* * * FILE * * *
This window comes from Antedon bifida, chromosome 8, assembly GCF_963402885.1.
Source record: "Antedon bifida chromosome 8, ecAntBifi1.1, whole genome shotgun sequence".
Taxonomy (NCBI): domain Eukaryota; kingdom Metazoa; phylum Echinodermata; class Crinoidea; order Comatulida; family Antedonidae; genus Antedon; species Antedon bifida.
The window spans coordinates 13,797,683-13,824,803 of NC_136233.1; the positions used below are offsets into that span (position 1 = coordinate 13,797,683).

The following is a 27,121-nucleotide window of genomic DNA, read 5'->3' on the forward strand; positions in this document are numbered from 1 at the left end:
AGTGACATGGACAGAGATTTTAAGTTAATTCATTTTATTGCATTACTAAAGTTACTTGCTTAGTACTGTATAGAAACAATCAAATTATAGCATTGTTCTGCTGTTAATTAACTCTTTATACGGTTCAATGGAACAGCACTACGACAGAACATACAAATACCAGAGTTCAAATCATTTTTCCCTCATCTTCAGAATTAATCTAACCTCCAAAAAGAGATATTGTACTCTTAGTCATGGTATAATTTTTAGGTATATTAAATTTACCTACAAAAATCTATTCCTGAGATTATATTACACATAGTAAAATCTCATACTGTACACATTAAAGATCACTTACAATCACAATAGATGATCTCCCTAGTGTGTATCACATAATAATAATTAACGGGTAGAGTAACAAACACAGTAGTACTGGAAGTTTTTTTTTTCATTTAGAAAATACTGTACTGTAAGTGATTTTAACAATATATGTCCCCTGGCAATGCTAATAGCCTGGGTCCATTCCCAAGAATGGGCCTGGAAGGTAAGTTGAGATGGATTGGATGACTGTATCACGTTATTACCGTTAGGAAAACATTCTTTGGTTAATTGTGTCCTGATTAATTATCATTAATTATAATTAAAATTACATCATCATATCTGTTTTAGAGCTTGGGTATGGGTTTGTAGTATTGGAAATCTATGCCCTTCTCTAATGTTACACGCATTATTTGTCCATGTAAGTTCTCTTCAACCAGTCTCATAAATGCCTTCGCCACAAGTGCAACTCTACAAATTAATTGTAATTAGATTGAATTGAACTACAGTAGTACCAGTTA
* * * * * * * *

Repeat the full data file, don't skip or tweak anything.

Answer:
This window comes from Antedon bifida, chromosome 8, assembly GCF_963402885.1.
Source record: "Antedon bifida chromosome 8, ecAntBifi1.1, whole genome shotgun sequence".
Taxonomy (NCBI): domain Eukaryota; kingdom Metazoa; phylum Echinodermata; class Crinoidea; order Comatulida; family Antedonidae; genus Antedon; species Antedon bifida.
The window spans coordinates 13,797,683-13,824,803 of NC_136233.1; the positions used below are offsets into that span (position 1 = coordinate 13,797,683).

The following is a 27,121-nucleotide window of genomic DNA, read 5'->3' on the forward strand; positions in this document are numbered from 1 at the left end:
AGTGACATGGACAGAGATTTTAAGTTAATTCATTTTATTGCATTACTAAAGTTACTTGCTTAGTACTGTATAGAAACAATCAAATTATAGCATTGTTCTGCTGTTAATTAACTCTTTATACGGTTCAATGGAACAGCACTACGACAGAACATACAAATACCAGAGTTCAAATCATTTTTCCCTCATCTTCAGAATTAATCTAACCTCCAAAAAGAGATATTGTACTCTTAGTCATGGTATAATTTTTAGGTATATTAAATTTACCTACAAAAATCTATTCCTGAGATTATATTACACATAGTAAAATCTCATACTGTACACATTAAAGATCACTTACAATCACAATAGATGATCTCCCTAGTGTGTATCACATAATAATAATTAACGGGTAGAGTAACAAACACAGTAGTACTGGAAGTTTTTTTTTTCATTTAGAAAATACTGTACTGTAAGTGATTTTAACAATATATGTCCCCTGGCAATGCTAATAGCCTGGGTCCATTCCCAAGAATGGGCCTGGAAGGTAAGTTGAGATGGATTGGATGACTGTATCACGTTATTACCGTTAGGAAAACATTCTTTGGTTAATTGTGTCCTGATTAATTATCATTAATTATAATTAAAATTACATCATCATATCTGTTTTAGAGCTTGGGTATGGGTTTGTAGTATTGGAAATCTATGCCCTTCTCTAATGTTACACGCATTATTTGTCCATGTAAGTTCTCTTCAACCAGTCTCATAAATGCCTTCGCCACAAGTGCAACTCTACAAATTAATTGTAATTAGATTGAATTGAACTACAGTAGTACCAGTTA